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Eddison, H.W. (1934). The Love-Object in Mania. Int. J. Psycho-Anal., 15:459-461.

(1934). International Journal of Psycho-Analysis, 15:459-461

The Love-Object in Mania

H. Wilfrid Eddison

From consideration of a number of cases of manic-depressive psychosis confined in mental hospitals, it is clear that a desperate attempt is made, during the manic phase, to effect a transference. In their hostility and abusiveness, as well as in their euphoric expansiveness, they over-act their part. Positive transference is more apparent than real, and the underlying attempt at a negative transference is readily revealed. But even this requires to be bolstered up in an exaggerated manner. In severe cases there seems to be but little distinction between the sexes. They all behave and talk alike. Similarly, in their attitude to others, severe cases show no essential difference in their behaviour towards males and females. The surrogate of their object is ever-changing, and mistakes in identity are frequent. They will readily hate one person in mistake for another.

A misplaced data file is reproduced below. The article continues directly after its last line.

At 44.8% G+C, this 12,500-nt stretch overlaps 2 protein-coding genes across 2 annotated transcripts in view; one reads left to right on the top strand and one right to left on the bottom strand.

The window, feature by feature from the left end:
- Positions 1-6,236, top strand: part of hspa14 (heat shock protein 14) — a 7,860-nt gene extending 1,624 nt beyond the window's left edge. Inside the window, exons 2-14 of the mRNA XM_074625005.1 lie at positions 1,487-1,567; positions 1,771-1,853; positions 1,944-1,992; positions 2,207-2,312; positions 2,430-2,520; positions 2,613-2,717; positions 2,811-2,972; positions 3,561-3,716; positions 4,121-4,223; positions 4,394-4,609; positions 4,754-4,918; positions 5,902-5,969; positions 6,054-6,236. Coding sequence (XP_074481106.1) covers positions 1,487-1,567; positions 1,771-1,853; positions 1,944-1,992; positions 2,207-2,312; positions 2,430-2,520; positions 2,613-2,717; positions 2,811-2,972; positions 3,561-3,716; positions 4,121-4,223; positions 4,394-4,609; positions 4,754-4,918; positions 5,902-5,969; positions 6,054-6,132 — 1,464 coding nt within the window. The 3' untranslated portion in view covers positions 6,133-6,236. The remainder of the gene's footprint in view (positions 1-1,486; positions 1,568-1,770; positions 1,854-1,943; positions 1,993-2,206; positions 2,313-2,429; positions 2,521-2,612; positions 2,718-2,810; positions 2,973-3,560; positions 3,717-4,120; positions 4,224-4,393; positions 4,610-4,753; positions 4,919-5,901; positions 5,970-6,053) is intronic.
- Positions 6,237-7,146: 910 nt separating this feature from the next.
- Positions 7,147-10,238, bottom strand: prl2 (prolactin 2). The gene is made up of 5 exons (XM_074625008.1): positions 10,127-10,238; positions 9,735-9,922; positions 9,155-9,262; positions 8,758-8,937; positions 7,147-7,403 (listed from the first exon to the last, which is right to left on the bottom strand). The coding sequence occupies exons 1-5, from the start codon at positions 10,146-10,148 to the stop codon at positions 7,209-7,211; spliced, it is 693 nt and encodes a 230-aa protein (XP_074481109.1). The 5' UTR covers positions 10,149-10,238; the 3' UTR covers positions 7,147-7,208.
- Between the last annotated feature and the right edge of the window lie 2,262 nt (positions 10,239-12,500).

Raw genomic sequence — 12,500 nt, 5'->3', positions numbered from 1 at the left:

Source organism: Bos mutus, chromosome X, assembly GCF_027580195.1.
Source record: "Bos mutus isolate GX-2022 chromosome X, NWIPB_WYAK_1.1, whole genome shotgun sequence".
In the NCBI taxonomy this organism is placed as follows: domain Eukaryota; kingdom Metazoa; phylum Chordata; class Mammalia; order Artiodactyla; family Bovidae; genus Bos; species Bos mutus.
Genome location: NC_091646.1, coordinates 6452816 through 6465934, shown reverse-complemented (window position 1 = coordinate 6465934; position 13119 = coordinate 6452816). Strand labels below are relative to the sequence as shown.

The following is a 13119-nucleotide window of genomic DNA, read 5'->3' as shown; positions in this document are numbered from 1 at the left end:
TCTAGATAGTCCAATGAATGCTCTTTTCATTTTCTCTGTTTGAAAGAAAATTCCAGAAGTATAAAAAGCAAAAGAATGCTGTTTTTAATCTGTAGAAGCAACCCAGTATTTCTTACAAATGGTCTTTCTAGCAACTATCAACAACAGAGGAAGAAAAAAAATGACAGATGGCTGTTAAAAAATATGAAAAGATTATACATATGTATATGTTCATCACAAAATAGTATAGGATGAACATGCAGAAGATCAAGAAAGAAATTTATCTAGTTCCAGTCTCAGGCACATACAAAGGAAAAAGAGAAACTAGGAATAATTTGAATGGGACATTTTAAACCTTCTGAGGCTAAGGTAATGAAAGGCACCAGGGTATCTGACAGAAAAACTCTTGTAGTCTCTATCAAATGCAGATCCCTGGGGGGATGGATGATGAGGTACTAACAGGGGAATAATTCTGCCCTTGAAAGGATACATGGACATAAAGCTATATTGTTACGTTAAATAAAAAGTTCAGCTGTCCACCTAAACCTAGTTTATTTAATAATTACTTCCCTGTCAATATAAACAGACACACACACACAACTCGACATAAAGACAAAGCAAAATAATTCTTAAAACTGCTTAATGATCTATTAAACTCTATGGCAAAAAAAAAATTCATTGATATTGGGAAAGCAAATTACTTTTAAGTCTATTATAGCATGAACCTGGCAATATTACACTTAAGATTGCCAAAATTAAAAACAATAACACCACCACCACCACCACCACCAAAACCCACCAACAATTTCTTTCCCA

A.B., male, aged 58, with a history of mild alternations between depression and irresponsible elation, was admitted into a mental hospital because, after abusing and threatening several of his acquaintances and also strangers, he prepared to race the Cornish Riviera Express through its entire journey in a small car on a wet day. He had to be forcibly restrained from starting. On admission he was abusive and violent. He tore up his bedding and he urinated and defæcated all over his room. He was completely disorientated, and he refused food.

When the acute phase subsided he persistently called me by a surname not my own. He remained extremely hostile and abusive and he refused to converse except to say, with undue emphasis, that the last thing he wanted was to be under an obligation to me. His wife explained that the real owner of the surname referred to was a medical man in his neighbourhood who had incurred the hostility of the patient through refusing to attend him professionally. Any attempt to undermine the negative transference, to which he clung with desperation, resulted in a severe exacerbation of symptoms, and it was clear that this was his main channel of contact with reality. His childish dependence upon the nursing staff illustrated the nature of the transference, and that the object was the mother externalized in contrast to the introjection of melancholia.

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